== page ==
Oncolites are sedimentary structures composed of oncoids, which are layered structures formed by cyanobacterial growth. Oncolites are similar to stromatolites, but instead of forming columns, they form approximately spherical structures that were not attached to the underlying substrate as they formed. The oncoids often form around a central nucleus, such as a shell fragment, and a calcium carbonate structure is deposited by encrusting microbes. Oncolites are indicators of warm waters in the photic zone, but are also known in contemporary freshwater environments. These structures rarely exceed 10 cm in diameter.
The unicellular cyanobacterium Synechocystis sp. PCC6803 was the third prokaryote and first photosynthetic organism whose genome was completely sequenced. It continues to be an important model organism. Cyanothece ATCC 51142 is an important diazotrophic model organism. The smallest genomes have been found in Prochlorococcus spp. (1.7 Mb) and the largest in Nostoc punctiforme (9 Mb). Those of Calothrix spp. are estimated at 12–15 Mb, as large as yeast.
Recent research has suggested the potential application of cyanobacteria to the generation of renewable energy by converting sunlight into electricity. Internal photosynthetic pathways can be coupled to chemical mediators that transfer electrons to external electrodes. Currently, efforts are underway to commercialize algae-based fuels such as diesel, gasoline, and jet fuel.
Researchers from a company called Algenol have cultured genetically modified cyanobacteria in sea water inside a clear plastic enclosure so they first make sugar (pyruvate) from CO2 and the water via photosynthesis. Then, the bacteria secrete ethanol from the cell into the salt water. As the day progresses, and the solar radiation intensifies, ethanol concentrations build up and the ethanol itself evaporates onto the roof of the enclosure. As the sun recedes, evaporated ethanol and water condense into droplets, which run along the plastic walls and into ethanol collectors, from where it is extracted from the enclosure with the water and ethanol separated outside the enclosure. As of March 2013, Algenol was claiming to have tested its technology in Florida and to have achieved yields of 9,000 US gallons per acre per year. This could potentially meet US demands for ethanol in gasoline in 2025, assuming a B30 blend, from an area of around half the size of California’s San Bernardino County, requiring less than one-tenth of the area than ethanol from other biomass, such as corn, and only very limited amounts of fresh water.
Cyanobacteria may possess the ability to produce substances that could one day serve as anti-inflammatory agents and combat bacterial infections in humans.
Spirulina's extracted blue color is used as a natural food coloring in gum and candy.
Researchers from several space agencies argue that cyanobacteria could be used for producing goods for human consumption in future manned outposts on Mars, by transforming materials available on this planet.
Specific toxins include, anatoxin-a, anatoxin-as, aplysiatoxin, cyanopeptolin, cylindrospermopsin, domoic acid, nodularin R (from Nodularia), neosaxitoxin, and saxitoxin. Cyanobacteria reproduce explosively under certain conditions. This results in algal blooms, which can become harmful to other species, and pose a danger to humans and animals, if the cyanobacteria involved produce toxins. Several cases of human poisoning have been documented, but a lack of knowledge prevents an accurate assessment of the risks.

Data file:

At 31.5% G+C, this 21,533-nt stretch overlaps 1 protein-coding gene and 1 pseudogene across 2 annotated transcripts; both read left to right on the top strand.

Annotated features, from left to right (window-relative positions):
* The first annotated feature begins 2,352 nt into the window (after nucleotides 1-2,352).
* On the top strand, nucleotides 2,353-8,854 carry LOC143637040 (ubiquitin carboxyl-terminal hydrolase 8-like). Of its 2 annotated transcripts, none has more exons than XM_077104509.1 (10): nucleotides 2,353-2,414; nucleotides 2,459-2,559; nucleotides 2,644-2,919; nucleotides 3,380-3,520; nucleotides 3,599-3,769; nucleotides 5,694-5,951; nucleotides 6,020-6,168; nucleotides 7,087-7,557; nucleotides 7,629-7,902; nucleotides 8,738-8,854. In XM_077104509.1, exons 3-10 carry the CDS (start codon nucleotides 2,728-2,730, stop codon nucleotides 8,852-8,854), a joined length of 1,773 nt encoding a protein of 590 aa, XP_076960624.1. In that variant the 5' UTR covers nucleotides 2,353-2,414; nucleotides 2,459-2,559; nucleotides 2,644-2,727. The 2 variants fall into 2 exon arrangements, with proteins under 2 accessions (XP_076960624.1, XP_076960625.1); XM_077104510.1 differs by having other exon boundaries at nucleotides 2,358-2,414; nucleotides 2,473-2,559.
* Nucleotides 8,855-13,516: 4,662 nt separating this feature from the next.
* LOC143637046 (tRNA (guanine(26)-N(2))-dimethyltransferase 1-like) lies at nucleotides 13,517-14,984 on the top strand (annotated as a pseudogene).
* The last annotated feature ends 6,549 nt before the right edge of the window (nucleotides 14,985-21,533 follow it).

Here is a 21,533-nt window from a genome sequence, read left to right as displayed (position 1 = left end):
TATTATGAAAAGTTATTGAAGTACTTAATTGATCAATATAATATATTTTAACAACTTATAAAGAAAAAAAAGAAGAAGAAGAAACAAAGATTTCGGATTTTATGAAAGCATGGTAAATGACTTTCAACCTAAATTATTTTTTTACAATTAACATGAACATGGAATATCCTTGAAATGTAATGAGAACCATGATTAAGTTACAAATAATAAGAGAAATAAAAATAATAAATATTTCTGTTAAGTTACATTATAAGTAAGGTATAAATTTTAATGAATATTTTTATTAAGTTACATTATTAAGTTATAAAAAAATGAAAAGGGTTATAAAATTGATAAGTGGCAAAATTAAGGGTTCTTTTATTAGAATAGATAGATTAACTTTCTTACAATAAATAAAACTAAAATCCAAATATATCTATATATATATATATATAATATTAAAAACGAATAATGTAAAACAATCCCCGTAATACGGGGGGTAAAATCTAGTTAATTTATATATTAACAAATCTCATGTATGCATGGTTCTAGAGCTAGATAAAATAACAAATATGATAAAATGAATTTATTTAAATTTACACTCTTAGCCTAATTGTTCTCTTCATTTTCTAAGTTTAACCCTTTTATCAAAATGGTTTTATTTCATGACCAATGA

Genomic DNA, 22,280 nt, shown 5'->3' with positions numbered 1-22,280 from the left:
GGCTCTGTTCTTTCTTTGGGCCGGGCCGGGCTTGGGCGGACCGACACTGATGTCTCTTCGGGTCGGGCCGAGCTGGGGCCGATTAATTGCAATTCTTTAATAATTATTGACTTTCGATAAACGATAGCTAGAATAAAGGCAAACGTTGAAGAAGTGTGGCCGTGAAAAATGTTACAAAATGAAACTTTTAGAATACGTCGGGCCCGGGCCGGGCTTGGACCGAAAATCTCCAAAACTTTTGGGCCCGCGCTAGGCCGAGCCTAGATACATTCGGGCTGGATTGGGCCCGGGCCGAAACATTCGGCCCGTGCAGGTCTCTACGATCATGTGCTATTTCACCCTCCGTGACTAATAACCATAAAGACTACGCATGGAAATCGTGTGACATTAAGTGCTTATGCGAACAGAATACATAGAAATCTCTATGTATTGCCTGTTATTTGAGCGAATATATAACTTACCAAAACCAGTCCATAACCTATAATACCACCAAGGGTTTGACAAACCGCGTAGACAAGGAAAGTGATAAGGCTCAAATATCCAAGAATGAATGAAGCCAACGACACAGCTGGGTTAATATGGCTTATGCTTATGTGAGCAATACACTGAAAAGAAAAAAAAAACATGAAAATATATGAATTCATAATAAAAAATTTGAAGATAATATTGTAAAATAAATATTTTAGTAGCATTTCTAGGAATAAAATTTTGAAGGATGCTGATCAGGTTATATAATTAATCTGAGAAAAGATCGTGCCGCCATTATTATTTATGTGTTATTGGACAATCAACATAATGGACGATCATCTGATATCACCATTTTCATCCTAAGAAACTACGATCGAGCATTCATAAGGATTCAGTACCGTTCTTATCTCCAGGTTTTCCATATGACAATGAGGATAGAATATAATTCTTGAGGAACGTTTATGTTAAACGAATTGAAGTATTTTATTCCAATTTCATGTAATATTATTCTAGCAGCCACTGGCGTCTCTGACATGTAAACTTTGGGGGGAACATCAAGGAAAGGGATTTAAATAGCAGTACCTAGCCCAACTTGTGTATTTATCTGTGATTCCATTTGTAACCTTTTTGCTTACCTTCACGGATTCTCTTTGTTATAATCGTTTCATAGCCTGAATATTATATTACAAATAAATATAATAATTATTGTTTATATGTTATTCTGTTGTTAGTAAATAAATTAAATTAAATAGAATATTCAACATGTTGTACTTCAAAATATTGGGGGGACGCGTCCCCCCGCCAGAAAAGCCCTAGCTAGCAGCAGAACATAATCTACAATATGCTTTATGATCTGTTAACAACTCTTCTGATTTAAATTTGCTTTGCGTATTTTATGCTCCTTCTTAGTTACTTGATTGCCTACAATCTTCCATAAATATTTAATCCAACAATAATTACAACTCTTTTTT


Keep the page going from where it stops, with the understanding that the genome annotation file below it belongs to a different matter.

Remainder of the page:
Recent studies suggest that significant exposure to high levels of cyanobacteria producing toxins such as BMAA can cause amyotrophic lateral sclerosis (ALS). People living within half a mile of cyanobacterially contaminated lakes have had a 2.3-times greater risk of developing ALS than the rest of the population; people around New Hampshire’s Lake Mascoma had an up to 25 times greater risk of ALS than the expected incidence. BMAA from desert crusts found throughout Qatar might have contributed to higher rates of ALS in Gulf War veterans.
Several chemicals can eliminate cyanobacterial blooms from water-based systems. They include: calcium hypochlorite, copper sulphate, cupricide, and simazine. The calcium hypochlorite amount needed varies depending on the cyanobacteria bloom, and treatment is needed periodically. According to the Department of Agriculture Australia, a rate of 12 g of 70% material in 1000 l of water is often effective to treat a bloom. Copper sulfate is also used commonly, but no longer recommended by the Australian Department of Agriculture, as it kills livestock, crustaceans, and fish. Culpricide is a chelated copper product that eliminates blooms with lower toxicity risks than copper sulfate. Dosage recommendations vary from 190 ml to 4.8 l per 1000 m2. Ferric alum treatments at the rate of 50 mg/l will reduce algae blooms. Simazine, which is also a herbicide, will continue to kill blooms for several days after an application. Simazine is marketed at different strengths (25, 50, and 90%), the recommended amount needed for one cubic meter of water per product is 25% product 8 ml; 50% product 4 ml; or 90% product 2.2 ml.
Despite the associated toxins which many of the members of this phylum produce, some microalgae also contain substances of high biological value, such as polyunsaturated fatty acids, amino acids (proteins), pigments, antioxidants, vitamins, and minerals. Edible blue-green algae reduce the production of pro-inflammatory cytokines by inhibiting NF-κB pathway in macrophages and splenocytes. Sulfate polysaccharides exhibit immunomodulatory, antitumor, antithrombotic, anticoagulant, anti-mutagenic, anti-inflammatory, antimicrobial, and even antiviral activity against HIV, herpes, and hepatitis.